Calculus Made Easy HTML version

instead of “a little bit of.” Just as you please. But you will find that
these little bits (or elements) may be considered to be indefinitely small.
(2) which is merely a long S, and may be called (if you like) “the
sum of.” Thus dx means the sum of all the little bits of x; or dt means
the sum of all the little bits of t. Ordinary mathematicians call this symbol “the
integral of.” Now any fool can see that if x is considered as made up of a lot of
little bits, each of which is called dx, if you add them all up together you get the
sum of all the dx’s, (which is the
same thing as the whole of x). The word “integral” simply means “the whole.” If
you think of the duration of time for one hour, you may (if you like) think of it as
cut up into 3600 little bits called seconds. The whole of the 3600 little bits added
up together make one hour.
When you see an expression that begins with this terrifying sym- bol, you will
henceforth know that it is put there merely to give you instructions that you are
now to perform the operation (if you can) of totalling up all the little bits that are
indicated by the symbols that follow.
That’s all.
We shall find that in our processes of calculation we have to deal with small
quantities of various degrees of smallness.
We shall have also to learn under what circumstances we may con- sider small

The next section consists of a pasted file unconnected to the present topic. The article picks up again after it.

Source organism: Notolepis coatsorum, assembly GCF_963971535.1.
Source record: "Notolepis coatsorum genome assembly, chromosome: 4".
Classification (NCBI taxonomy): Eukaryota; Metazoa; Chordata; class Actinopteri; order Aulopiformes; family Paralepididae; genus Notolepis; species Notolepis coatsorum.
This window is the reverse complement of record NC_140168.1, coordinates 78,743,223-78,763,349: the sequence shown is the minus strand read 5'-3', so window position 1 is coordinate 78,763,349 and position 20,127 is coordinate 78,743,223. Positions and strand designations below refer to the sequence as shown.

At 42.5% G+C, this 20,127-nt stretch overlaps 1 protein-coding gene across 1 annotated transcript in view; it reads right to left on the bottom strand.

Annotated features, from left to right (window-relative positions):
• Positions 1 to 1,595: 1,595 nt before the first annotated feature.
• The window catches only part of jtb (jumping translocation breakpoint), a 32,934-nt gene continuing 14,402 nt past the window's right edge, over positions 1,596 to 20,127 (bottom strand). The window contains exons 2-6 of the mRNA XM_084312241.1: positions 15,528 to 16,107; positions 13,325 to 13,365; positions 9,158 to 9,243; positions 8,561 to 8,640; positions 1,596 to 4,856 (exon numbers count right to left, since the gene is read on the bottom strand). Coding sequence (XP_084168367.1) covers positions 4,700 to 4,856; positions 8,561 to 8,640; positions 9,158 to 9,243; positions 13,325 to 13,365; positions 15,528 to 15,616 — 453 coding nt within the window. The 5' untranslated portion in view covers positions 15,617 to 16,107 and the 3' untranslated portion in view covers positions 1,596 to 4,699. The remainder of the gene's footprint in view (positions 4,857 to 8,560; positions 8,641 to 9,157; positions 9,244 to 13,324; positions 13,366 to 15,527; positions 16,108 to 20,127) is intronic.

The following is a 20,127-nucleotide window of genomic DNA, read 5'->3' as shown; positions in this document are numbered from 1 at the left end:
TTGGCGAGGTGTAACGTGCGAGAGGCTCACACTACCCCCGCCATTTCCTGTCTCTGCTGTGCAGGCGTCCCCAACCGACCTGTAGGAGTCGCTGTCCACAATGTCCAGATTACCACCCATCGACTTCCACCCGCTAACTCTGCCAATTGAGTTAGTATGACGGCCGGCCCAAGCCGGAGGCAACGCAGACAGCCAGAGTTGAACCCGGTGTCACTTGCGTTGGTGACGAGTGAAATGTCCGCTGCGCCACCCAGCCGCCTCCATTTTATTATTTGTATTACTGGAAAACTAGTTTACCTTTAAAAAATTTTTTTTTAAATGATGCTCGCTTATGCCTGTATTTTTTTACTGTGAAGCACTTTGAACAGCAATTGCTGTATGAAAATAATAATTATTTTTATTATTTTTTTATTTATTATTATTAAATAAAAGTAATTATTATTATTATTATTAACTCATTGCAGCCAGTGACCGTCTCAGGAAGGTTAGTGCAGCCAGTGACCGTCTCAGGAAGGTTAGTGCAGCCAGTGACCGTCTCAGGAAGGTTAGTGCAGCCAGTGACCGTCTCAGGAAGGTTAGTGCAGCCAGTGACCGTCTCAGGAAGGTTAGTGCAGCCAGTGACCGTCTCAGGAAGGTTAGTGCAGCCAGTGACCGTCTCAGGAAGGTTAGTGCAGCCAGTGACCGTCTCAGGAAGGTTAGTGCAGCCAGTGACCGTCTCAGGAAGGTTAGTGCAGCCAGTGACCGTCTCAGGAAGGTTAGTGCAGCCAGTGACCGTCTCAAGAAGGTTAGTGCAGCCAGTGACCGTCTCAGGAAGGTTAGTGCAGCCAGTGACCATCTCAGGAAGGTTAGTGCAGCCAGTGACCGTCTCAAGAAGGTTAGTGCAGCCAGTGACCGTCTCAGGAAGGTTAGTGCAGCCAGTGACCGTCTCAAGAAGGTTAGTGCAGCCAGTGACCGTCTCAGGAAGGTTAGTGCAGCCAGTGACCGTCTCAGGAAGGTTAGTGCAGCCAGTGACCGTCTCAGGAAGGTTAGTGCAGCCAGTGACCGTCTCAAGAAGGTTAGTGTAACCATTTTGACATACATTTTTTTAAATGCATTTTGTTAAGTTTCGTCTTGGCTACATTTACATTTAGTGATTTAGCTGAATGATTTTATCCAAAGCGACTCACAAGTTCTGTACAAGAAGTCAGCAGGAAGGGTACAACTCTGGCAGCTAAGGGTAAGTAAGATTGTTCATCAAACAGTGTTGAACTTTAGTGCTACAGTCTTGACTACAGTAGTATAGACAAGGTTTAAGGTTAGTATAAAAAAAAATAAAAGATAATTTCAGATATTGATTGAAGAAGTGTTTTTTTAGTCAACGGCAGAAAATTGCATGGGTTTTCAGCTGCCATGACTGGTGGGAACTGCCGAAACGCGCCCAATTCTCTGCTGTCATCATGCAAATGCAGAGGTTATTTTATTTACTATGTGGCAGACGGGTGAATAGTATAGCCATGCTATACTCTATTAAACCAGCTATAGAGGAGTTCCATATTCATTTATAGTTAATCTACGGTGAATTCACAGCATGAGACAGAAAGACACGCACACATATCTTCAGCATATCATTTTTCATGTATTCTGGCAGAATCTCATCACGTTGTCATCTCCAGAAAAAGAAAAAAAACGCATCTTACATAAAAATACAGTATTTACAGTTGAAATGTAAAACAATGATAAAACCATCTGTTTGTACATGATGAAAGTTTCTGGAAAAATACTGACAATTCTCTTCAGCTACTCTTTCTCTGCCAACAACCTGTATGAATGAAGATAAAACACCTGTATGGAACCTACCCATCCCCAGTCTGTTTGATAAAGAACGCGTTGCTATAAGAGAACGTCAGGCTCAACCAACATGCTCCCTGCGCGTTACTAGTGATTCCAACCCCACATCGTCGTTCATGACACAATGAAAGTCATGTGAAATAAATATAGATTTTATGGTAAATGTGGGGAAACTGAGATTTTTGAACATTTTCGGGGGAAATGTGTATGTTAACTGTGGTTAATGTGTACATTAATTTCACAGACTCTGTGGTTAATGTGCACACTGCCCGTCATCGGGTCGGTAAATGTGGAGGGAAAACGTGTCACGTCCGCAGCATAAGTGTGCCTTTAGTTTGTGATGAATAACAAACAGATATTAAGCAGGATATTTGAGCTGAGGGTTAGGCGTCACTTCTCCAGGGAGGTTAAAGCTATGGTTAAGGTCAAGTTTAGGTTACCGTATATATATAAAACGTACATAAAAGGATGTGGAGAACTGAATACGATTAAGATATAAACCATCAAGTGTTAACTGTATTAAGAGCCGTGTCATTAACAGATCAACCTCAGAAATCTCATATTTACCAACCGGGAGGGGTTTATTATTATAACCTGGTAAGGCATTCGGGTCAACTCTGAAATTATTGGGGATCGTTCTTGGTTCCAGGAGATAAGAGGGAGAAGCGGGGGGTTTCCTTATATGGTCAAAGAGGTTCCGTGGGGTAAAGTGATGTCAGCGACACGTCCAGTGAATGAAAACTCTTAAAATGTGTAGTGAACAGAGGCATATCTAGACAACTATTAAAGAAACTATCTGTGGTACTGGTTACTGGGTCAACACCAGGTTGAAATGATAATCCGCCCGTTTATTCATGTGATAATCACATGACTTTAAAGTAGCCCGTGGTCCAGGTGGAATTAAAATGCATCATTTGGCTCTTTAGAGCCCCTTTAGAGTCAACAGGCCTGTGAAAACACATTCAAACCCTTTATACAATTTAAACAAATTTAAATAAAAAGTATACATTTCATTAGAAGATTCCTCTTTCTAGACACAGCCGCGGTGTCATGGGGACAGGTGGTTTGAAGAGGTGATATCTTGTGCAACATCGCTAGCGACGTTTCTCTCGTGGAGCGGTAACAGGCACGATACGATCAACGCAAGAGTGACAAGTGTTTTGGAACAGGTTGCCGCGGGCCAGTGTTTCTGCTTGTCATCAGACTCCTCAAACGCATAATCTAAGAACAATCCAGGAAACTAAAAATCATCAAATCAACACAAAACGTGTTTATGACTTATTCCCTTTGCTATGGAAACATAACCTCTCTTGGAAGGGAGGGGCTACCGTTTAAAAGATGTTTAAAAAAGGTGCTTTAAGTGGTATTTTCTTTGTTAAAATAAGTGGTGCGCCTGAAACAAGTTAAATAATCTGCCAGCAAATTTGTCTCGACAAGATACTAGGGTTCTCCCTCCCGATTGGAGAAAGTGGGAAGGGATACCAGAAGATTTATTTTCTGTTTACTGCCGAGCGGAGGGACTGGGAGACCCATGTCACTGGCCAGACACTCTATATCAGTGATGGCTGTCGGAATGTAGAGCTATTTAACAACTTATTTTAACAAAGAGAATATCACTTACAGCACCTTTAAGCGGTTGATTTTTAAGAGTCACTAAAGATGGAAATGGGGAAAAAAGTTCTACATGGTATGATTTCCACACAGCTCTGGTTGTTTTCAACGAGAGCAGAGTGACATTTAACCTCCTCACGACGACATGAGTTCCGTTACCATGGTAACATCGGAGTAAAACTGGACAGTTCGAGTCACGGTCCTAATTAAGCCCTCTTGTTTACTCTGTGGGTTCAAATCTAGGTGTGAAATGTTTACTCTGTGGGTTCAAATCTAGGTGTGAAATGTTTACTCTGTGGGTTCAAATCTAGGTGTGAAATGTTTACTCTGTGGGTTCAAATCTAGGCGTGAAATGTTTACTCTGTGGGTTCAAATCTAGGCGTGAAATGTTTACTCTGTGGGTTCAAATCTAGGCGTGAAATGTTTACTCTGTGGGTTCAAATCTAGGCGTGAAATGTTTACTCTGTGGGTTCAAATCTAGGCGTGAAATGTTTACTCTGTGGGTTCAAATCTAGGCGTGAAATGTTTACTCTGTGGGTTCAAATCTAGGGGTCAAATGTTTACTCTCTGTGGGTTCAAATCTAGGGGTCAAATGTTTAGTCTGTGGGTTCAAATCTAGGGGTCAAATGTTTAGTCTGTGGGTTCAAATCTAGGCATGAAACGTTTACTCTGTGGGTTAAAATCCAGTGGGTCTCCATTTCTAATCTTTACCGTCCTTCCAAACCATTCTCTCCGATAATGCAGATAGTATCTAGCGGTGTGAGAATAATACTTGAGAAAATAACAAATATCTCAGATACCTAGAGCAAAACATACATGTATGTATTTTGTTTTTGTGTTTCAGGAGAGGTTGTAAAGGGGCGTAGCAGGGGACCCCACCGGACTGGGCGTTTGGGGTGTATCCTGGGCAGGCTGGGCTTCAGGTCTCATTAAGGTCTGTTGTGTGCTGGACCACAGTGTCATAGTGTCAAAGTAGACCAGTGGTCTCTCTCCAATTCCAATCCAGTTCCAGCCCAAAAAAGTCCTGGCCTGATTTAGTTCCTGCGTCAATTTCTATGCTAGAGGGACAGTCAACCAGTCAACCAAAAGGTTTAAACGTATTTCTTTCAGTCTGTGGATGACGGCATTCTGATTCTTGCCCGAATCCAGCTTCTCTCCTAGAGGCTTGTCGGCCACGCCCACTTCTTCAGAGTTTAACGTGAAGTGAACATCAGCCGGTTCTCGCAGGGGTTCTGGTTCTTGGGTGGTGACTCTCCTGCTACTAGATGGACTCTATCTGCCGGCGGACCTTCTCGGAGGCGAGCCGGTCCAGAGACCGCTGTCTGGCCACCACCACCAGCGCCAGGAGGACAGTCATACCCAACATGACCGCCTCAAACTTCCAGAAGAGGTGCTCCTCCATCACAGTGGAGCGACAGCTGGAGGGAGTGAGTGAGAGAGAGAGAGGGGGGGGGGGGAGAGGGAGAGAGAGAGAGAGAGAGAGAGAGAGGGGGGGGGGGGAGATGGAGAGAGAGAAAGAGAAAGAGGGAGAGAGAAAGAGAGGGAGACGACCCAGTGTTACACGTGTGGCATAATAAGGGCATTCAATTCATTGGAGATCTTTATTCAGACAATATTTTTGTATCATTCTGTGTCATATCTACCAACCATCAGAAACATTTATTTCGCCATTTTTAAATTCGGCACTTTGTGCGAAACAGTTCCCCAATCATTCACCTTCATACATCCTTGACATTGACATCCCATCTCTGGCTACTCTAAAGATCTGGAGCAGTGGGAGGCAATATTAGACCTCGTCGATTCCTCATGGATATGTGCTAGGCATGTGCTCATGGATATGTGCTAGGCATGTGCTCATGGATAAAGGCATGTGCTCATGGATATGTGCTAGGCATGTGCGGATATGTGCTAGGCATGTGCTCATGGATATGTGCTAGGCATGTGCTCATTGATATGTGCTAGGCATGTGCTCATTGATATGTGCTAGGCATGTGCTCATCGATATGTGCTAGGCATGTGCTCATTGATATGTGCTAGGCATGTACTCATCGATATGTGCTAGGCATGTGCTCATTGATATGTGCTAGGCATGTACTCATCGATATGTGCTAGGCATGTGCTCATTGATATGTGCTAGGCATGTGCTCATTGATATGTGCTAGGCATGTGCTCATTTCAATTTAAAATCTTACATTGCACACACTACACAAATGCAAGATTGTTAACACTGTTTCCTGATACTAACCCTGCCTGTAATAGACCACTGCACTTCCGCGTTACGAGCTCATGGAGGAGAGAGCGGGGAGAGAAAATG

quantities to be so minute that we may omit them from consideration. Everything
depends upon relative minuteness.
Before we fix any rules let us think of some familiar cases. There are 60 minutes
in the hour, 24 hours in the day, 7 days in the week. There are therefore 1440
minutes in the day and 10080 minutes in the week.
Obviously 1 minute is a very small quantity of time compared with a whole week.
Indeed, our forefathers considered it small as com- pared with an hour, and
called it “one minu`te,” meaning a minute fraction—namely one sixtieth—of an
hour. When they came to re- quire still smaller subdivisions of time, they divided
each minute into 60 still smaller parts, which, in Queen Elizabeth’s days, they
called “second minu`tes” (i.e. small quantities of the second order of minute-
ness). Nowadays we call these small quantities of the second order of smallness
“seconds.” But few people know why they are so called.
Now if one minute is so small as compared with a whole day, how
much smaller by comparison is one second! Again, think of a farthing as
compared with a sovereign: it is barely
worth more than 1 part. A farthing more or less is of precious little 1000
importance compared with a sovereign: it may certainly be regarded
as a small quantity. But compare a farthing with £1000: relatively to
this greater sum, the farthing is of no more importance than 1 of a 1000
farthing would be to a sovereign. Even a golden sovereign is relatively a